Registered investments for the month of January 2019 amounted to $2.1 billion, increasing by 30.5% compared to $1.6 billion inflows for December 2018. Similarly, inflows reflected a 27% growth relative to levels recorded a year ago ($1.6 billion). About 71.6% of investments registered during the month were in PSE-listed securities (pertaining mainly to holding firms, property companies, banks, food, beverage and tobacco companies, and retail companies), while the 28.4% balance went to Peso government securities (GS) and Peso time deposits (TDs). The United Kingdom, the United States (US), Singapore, Norway, and Hong Kong were the top five investor countries for the month, with combined share to total at 74.7%.
Outflows for the month ($1.299 billion) were lower compared to figures recorded for December 2018 ($1.302 billion or by 0.2%) and January 2018 ($1.5 billion or by 11.1%). The US continued to be the main destination of outflows, receiving 78.4% of total remittances.
On the overall, transactions for the month yielded net inflows of $763 million, an improvement from the $278 million and $162 million net inflows recorded last month and for January 2018, respectively. This may be attributed to investor optimism arising from the easing trade tension between the US and China and the decline in inflation alongside the increase in net foreign buying in PSE-listed shares in January 2019. Net inflows were noted for the following investment instruments: PSE-listed securities ($506 million); Peso GS ($256 million); and Peso TDs (less than $1 million), while transactions in other Peso debt instruments resulted in net outflows of less than $1 million.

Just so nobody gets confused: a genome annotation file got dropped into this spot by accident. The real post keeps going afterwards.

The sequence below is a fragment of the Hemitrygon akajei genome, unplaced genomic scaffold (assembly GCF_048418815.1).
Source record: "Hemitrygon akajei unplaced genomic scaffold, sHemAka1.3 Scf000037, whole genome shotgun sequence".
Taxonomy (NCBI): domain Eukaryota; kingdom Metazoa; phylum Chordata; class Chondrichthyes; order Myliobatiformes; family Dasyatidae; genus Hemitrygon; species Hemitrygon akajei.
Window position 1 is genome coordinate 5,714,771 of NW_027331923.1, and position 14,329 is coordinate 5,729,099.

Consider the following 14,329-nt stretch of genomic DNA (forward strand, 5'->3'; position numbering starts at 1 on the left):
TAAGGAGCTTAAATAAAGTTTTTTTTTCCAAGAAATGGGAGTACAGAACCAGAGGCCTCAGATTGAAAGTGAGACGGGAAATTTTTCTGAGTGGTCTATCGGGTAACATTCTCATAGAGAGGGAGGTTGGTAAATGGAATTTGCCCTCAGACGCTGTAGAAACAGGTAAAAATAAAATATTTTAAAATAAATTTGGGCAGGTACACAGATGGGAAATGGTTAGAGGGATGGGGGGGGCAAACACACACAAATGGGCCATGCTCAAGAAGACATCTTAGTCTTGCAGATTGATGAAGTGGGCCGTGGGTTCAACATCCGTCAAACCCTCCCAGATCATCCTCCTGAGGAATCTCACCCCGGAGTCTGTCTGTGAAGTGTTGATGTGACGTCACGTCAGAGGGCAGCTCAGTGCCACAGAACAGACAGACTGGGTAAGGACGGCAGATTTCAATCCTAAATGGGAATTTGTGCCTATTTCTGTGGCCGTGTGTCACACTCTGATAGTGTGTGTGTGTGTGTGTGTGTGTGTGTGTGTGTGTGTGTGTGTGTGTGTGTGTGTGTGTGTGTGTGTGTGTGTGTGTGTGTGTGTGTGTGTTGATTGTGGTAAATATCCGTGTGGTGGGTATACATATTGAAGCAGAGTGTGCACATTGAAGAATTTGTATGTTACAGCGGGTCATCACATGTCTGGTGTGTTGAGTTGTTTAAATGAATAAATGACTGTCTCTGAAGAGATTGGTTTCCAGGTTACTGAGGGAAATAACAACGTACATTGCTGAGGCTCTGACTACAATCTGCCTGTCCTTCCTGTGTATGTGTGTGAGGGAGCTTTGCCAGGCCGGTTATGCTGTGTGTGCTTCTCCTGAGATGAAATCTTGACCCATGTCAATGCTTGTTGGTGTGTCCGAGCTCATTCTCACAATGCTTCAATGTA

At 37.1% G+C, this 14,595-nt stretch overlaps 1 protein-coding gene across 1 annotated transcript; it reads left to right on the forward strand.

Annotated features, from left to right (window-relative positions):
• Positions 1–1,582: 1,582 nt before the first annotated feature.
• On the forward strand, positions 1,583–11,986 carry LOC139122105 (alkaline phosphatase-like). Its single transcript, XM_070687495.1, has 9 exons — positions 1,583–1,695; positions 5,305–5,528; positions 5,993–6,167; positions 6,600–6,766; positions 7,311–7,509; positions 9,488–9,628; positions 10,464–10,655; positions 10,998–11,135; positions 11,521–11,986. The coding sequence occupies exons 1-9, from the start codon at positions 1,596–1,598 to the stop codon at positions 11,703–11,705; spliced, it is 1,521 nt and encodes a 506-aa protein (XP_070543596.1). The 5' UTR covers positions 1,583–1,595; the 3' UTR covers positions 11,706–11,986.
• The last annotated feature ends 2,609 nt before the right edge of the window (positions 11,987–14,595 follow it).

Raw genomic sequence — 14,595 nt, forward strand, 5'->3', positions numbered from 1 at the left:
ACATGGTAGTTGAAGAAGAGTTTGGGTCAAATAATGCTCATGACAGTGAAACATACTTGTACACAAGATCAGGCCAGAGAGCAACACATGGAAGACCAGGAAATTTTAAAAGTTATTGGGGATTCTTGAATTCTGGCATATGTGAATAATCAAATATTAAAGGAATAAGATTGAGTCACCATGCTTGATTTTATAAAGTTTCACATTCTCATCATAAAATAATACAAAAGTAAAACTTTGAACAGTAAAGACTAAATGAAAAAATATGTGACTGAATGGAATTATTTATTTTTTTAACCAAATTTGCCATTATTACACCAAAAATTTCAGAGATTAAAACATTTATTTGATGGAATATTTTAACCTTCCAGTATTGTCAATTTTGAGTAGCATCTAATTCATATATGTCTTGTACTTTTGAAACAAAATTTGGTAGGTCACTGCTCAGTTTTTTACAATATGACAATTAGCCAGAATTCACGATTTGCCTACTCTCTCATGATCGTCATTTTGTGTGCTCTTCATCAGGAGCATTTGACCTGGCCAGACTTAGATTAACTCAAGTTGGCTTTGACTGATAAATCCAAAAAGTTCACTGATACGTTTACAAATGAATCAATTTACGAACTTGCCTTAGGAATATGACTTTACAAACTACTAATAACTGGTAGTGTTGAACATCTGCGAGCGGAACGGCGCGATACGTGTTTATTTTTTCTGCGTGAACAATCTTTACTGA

Registration of inward foreign investments with the Bangko Sentral ng Pilipinas (BSP) is optional under the liberalized rules on foreign exchange transactions. The issuance of a BSP registration document entitles the investor or his representative to buy foreign exchange from authorized agent banks and/or their subsidiary/affiliate foreign exchange corporations for repatriation of capital and remittance of earnings that accrue on the registered investment. Without such registration, the foreign investor can still repatriate capital and remit earnings on his investment but the foreign exchange will have to be sourced outside the banking system.